|About the Book|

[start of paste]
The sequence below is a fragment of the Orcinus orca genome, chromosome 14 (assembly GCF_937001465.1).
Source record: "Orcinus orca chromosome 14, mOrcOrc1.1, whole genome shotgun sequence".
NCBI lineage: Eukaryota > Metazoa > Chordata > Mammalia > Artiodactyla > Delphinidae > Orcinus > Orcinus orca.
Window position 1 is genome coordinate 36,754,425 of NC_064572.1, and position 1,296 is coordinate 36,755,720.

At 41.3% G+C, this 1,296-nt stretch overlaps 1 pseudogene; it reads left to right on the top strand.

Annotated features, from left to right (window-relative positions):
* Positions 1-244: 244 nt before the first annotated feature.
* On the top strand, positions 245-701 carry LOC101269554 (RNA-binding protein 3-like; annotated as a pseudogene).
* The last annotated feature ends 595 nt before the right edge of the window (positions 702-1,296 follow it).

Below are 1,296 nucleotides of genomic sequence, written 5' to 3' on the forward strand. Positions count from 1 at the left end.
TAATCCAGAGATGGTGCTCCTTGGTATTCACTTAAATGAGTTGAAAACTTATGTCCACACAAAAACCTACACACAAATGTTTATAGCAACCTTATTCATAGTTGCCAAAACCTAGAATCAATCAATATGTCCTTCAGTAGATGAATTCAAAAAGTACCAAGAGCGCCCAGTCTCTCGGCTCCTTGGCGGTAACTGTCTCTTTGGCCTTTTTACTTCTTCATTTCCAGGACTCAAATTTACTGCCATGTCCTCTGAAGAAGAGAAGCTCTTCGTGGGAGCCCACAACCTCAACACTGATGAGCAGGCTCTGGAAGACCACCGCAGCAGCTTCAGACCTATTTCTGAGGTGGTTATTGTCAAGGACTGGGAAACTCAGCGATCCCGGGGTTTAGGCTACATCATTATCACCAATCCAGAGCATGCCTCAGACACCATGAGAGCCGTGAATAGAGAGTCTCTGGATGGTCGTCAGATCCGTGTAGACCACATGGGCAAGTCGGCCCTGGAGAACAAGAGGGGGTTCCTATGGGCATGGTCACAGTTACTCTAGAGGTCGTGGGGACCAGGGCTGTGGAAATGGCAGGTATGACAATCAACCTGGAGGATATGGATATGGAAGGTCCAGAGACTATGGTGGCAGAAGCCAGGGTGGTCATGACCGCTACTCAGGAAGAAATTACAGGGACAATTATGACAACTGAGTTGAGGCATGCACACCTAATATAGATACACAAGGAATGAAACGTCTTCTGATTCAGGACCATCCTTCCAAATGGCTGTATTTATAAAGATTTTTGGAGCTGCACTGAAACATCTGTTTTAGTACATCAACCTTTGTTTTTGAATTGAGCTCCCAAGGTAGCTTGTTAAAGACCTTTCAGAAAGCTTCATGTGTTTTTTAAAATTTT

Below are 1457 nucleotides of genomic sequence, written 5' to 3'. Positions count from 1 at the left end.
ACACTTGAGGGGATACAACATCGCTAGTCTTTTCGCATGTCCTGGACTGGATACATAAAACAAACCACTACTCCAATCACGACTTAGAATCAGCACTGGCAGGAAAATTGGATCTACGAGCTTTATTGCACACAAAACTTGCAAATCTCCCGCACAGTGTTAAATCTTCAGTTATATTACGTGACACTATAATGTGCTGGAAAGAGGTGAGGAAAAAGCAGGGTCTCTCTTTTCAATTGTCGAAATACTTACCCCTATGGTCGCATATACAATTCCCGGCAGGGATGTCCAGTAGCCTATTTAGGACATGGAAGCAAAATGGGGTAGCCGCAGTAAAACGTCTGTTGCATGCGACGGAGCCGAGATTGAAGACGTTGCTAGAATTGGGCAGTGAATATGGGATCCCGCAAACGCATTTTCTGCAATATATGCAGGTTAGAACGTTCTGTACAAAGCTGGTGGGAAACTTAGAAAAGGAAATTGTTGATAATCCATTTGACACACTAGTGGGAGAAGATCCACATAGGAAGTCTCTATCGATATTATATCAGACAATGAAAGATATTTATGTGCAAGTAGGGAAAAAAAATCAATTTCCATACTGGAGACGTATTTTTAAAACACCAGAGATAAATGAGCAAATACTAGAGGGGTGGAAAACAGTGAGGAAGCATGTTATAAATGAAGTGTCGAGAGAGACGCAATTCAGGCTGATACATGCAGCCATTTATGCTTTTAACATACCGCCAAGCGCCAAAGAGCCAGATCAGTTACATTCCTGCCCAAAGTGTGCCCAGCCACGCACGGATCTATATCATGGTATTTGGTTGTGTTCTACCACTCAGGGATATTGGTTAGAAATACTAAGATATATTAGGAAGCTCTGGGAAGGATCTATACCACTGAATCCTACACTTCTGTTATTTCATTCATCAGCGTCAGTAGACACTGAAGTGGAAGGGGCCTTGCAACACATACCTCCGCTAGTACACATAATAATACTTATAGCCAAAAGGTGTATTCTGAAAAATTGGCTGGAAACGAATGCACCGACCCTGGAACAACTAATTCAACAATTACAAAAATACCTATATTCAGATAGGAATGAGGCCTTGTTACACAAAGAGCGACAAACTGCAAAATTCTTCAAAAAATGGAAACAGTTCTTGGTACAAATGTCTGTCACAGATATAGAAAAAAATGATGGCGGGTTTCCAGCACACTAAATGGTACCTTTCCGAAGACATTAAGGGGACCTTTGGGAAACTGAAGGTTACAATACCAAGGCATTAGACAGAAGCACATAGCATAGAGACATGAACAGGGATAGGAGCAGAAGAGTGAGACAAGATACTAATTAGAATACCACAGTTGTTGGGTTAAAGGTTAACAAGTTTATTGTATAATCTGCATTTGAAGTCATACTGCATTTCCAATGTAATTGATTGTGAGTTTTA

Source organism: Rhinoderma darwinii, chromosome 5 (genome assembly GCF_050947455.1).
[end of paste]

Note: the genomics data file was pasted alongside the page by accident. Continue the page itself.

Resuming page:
Blackface has had a deep influence on American culture, continuing into the present day, but it is often considered solely a facet of past racist practices. By applying Rick Altmans discussion of genre in the Hollywood musical to a thorough surveyMoreBlackface has had a deep influence on American culture, continuing into the present day, but it is often considered solely a facet of past racist practices. By applying Rick Altmans discussion of genre in the Hollywood musical to a thorough survey of blackface scenes in Hollywood musicals, it is possible to see the different markers that define the genre and how they continue to influence popular culture today. These markers fall into two groups. The semantic markers ranged from visual elements like make-up and costumes to aural elements like repertory, instrumentation, and vocal technique. The syntactic markers simultaneously showed the distance and closeness between blackface performances and everyday life. Eventually, the genre was so well codified that it could easily be evoked with only a few of the major markers, at times even eliminating elements as fundamental as the make-up, a change that was useful as blackface fell from favor, thanks to both social and technological progress. At the same time, other kinds of performances began to incorporate these markers, still exploring whiteness by comparing it to Others, as in blackface. Those that focused on class became tramp and hillbilly numbers. Those that presented further racial and ethnic stereotypes followed the path laid out by a large body of blackface-style Latin performances, artistic renderings of FDRs Good Neighbor policy. Both of these new styles became genres in their own right and gradually replaced traditional blackface numbers. Unlike the heavily political and class-conscious live blackface of the 19th-century, mid-20th-century Hollywood performances concentrated on blackface as representing the world of entertainment. Modern films that use blackface return it to its 19th-century political roots, using it now to speak to matters of race relations in contemporary society. Other recent films use non-blackface race-crossing scenes to show an idealized musical union between seemingly opposing poles---male and female, black and white.